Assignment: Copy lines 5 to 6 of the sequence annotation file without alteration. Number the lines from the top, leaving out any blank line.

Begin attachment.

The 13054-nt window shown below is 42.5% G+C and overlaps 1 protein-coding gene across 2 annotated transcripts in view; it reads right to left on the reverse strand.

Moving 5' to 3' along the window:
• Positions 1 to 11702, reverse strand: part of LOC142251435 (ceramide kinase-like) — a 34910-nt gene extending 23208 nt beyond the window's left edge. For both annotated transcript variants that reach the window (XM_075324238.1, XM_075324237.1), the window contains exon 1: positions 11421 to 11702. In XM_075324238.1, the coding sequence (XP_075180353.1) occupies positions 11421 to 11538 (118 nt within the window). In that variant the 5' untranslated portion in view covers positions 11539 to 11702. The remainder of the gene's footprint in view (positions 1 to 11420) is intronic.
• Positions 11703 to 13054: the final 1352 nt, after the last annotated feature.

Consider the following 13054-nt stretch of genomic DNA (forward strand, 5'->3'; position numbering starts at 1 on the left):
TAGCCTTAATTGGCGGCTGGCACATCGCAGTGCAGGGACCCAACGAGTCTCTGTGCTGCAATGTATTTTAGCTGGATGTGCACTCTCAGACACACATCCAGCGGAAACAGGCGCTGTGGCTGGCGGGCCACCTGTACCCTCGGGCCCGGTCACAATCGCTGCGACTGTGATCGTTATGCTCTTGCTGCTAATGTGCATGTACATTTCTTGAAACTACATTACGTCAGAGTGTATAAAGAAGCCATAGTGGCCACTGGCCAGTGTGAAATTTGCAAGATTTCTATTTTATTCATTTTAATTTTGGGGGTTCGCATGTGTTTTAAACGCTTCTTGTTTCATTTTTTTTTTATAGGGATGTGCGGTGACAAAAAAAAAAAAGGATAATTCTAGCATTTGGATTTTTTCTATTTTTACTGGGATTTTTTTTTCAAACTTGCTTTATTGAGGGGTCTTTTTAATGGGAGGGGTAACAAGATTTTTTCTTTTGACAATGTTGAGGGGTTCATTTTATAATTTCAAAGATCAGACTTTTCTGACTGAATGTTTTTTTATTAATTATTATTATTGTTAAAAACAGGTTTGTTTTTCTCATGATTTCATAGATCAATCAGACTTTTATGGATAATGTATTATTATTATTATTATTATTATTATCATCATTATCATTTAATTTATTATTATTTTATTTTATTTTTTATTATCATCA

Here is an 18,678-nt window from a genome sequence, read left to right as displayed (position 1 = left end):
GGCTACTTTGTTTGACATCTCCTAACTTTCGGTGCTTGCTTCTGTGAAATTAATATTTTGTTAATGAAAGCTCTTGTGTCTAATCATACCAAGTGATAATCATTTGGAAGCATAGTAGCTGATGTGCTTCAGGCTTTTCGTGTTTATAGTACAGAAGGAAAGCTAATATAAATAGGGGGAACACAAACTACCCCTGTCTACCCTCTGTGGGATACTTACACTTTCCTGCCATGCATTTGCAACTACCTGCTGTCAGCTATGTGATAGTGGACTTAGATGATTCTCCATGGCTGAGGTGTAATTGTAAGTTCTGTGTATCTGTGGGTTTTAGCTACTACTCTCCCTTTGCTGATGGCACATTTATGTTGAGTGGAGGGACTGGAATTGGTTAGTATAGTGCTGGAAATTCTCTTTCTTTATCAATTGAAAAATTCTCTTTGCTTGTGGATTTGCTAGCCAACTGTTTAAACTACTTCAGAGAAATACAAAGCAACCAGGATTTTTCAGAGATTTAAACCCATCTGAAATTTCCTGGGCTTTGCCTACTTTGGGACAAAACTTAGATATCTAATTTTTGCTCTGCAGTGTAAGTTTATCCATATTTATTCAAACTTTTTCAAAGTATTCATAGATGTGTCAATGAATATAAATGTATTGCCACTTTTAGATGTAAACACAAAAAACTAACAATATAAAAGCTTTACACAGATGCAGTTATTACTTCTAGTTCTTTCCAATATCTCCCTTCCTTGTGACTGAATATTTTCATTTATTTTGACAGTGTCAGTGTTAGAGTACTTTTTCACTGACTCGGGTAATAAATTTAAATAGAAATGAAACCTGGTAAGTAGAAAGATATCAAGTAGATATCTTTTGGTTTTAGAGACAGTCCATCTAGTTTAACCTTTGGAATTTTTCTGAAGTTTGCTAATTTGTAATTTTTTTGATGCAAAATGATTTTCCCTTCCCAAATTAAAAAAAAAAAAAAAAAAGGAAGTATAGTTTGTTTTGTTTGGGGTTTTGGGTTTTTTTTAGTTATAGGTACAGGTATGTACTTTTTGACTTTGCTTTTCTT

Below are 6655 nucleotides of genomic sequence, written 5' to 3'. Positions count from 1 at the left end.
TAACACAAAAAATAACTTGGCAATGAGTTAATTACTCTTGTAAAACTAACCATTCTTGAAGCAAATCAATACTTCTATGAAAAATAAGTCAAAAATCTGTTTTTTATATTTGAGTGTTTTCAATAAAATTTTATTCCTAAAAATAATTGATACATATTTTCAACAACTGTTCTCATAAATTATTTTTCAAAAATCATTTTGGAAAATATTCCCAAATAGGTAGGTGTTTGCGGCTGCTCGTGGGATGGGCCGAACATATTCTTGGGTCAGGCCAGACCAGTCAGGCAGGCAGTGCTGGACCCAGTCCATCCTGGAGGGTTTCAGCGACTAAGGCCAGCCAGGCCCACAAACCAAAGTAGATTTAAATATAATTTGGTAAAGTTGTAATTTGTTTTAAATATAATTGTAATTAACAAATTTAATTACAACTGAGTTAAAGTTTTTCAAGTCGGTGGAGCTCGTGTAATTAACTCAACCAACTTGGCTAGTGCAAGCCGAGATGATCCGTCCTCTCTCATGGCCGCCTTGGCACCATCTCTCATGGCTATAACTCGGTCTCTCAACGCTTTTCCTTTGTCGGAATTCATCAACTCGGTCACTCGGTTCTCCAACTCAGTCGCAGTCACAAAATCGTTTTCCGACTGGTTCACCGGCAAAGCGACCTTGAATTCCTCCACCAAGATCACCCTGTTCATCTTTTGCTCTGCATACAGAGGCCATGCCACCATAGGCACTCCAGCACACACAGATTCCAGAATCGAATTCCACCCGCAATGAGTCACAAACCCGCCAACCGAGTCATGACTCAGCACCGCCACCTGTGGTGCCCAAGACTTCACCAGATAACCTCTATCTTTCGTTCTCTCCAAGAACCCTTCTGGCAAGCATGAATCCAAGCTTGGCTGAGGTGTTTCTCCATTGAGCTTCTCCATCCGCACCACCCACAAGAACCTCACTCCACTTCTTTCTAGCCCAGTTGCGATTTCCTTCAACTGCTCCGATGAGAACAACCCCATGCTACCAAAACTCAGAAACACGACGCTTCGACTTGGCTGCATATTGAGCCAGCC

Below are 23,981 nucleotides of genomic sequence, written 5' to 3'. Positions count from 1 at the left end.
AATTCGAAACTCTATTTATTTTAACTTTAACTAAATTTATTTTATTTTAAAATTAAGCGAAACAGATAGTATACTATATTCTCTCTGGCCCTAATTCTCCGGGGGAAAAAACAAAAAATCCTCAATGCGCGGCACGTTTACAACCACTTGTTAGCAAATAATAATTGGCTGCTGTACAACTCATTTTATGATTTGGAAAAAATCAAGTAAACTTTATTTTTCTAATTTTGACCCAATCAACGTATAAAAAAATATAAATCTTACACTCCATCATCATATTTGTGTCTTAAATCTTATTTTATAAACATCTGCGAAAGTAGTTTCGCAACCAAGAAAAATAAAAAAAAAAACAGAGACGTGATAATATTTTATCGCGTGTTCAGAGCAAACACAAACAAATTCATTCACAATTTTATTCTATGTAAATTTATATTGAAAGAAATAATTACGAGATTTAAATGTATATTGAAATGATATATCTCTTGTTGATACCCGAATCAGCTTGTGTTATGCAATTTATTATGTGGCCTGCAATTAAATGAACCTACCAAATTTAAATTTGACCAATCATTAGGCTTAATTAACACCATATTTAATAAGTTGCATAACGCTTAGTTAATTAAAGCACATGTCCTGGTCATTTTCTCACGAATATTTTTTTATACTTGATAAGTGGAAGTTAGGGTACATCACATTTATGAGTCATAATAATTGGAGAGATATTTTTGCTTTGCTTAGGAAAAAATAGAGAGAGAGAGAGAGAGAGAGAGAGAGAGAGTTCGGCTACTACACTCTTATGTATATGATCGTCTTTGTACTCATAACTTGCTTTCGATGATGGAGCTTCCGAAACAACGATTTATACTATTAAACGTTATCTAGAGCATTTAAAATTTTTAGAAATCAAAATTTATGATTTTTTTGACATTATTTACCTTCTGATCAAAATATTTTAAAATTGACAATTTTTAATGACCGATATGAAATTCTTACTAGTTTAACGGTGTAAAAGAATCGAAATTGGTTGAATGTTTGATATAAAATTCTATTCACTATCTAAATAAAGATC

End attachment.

Consider the following 13054-nt stretch of genomic DNA (forward strand, 5'->3'; position numbering starts at 1 on the left):
TAGCCTTAATTGGCGGCTGGCACATCGCAGTGCAGGGACCCAACGAGTCTCTGTGCTGCAATGTATTTTAGCTGGATGTGCACTCTCAGACACACATCCAGCGGAAACAGGCGCTGTGGCTGGCGGGCCACCTGTACCCTCGGGCCCGGTCACAATCGCTGCGACTGTGATCGTTATGCTCTTGCTGCTAATGTGCATGTACATTTCTTGAAACTACATTACGTCAGAGTGTATAAAGAAGCCATAGTGGCCACTGGCCAGTGTGAAATTTGCAAGATTTCTATTTTATTCATTTTAATTTTGGGGGTTCGCATGTGTTTTAAACGCTTCTTGTTTCATTTTTTTTTTATAGGGATGTGCGGTGACAAAAAAAAAAAAGGATAATTCTAGCATTTGGATTTTTTCTATTTTTACTGGGATTTTTTTTTCAAACTTGCTTTATTGAGGGGTCTTTTTAATGGGAGGGGTAACAAGATTTTTTCTTTTGACAATGTTGAGGGGTTCATTTTATAATTTCAAAGATCAGACTTTTCTGACTGAATGTTTTTTTATTAATTATTATTATTGTTAAAAACAGGTTTGTTTTTCTCATGATTTCATAGATCAATCAGACTTTTATGGATAATGTATTATTATTATTATTATTATTATTATCATCATTATCATTTAATTTATTATTATTTTATTTTATTTTTTATTATCATCA